If Brahman cannot be experienced through discourses from a teacher and good deeds, what is their use for spiritual individuals? To answer this question, the Yogavasistha has a story to share.
Once, a tribesman lost a coin near a big heap of grass in a forest. Though he was well-off, he was a miser. Because he really needed his lost coin back, he searched for it in the forest for three days. He kept thinking that if he found the coin, he would invest it to make thousands. While he was searching, countless spectators laughed at him, but the tribesman kept searching fervently. After looking for three days, he found a chintamani, a priceless jewel that could fulfill all the desires of its owner. The tribesman happily took it and lived peacefully thereafter.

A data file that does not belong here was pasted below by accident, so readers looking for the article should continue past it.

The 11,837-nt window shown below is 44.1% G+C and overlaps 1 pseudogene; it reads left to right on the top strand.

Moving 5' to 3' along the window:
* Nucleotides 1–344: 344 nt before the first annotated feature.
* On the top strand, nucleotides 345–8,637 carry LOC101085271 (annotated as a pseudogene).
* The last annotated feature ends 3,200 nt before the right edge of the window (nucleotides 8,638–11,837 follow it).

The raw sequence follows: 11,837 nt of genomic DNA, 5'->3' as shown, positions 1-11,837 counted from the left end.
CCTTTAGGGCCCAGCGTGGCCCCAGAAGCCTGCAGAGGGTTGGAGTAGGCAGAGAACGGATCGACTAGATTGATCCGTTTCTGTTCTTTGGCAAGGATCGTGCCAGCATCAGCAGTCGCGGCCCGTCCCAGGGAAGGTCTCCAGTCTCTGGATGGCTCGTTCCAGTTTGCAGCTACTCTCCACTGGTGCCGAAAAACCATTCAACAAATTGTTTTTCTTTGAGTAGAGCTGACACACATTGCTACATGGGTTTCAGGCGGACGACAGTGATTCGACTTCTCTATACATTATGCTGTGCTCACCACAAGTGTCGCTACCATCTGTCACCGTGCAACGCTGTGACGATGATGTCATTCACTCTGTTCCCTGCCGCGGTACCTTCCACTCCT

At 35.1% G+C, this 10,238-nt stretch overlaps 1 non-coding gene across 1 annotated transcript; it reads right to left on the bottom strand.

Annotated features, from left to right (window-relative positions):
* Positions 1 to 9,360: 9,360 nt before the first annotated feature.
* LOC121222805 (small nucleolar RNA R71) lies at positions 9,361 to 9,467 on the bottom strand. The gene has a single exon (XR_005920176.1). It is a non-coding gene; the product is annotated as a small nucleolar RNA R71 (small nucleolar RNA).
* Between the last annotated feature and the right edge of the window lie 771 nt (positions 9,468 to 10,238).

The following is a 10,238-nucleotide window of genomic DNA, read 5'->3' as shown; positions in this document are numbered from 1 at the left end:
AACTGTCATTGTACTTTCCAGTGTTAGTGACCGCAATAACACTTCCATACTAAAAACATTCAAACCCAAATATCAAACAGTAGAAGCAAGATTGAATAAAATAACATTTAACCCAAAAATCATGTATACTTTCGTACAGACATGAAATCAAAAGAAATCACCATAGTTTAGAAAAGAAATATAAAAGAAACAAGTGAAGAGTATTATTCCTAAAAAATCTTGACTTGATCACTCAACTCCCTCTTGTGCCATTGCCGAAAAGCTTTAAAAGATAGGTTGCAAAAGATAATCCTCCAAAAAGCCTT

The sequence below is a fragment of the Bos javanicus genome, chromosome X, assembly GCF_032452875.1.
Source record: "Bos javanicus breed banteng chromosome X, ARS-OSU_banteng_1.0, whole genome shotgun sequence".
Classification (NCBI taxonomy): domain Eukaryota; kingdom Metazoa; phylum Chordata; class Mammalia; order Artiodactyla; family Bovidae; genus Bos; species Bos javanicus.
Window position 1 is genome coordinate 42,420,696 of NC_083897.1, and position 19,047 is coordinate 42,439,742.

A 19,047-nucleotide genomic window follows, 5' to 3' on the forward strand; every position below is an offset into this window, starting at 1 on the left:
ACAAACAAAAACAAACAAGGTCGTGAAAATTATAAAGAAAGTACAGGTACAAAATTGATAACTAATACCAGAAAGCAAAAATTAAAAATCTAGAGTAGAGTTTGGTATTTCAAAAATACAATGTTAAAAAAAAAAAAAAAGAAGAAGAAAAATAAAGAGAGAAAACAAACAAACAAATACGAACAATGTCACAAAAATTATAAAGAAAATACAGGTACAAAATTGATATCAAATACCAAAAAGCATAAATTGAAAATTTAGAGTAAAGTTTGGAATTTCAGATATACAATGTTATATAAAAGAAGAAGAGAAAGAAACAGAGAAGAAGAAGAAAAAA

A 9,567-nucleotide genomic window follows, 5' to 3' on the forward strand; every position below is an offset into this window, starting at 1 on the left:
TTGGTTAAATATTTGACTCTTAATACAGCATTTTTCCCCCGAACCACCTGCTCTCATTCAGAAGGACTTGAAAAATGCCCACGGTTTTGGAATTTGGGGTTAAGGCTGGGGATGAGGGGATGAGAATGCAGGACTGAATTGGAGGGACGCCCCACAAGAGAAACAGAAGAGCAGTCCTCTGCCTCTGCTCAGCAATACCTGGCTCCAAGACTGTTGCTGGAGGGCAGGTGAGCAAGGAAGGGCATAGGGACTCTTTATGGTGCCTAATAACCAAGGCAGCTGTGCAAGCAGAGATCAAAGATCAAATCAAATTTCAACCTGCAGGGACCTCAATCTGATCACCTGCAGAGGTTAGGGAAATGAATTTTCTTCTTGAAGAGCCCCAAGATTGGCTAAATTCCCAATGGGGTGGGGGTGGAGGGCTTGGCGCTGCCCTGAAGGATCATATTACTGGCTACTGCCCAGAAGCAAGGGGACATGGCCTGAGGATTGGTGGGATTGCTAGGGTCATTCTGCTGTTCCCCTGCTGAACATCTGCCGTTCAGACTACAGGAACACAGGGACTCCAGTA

In this story, the tribesman worked hard towards a trivial goal, but his effort was rewarded with much more than what he looked for. Without searching for his coin, he could not have found the celestial jewel. Similarly, in order to succeed in our spiritual goals, we need to follow the path shown by our guru with diligence. Though instruction from a guru does not cause realization,* as this text further explains, it is essential to attaining it. Without searching for the all-pervading Brahman, we cannot find him.
*Alternate theories may give more credit to a guru’s words.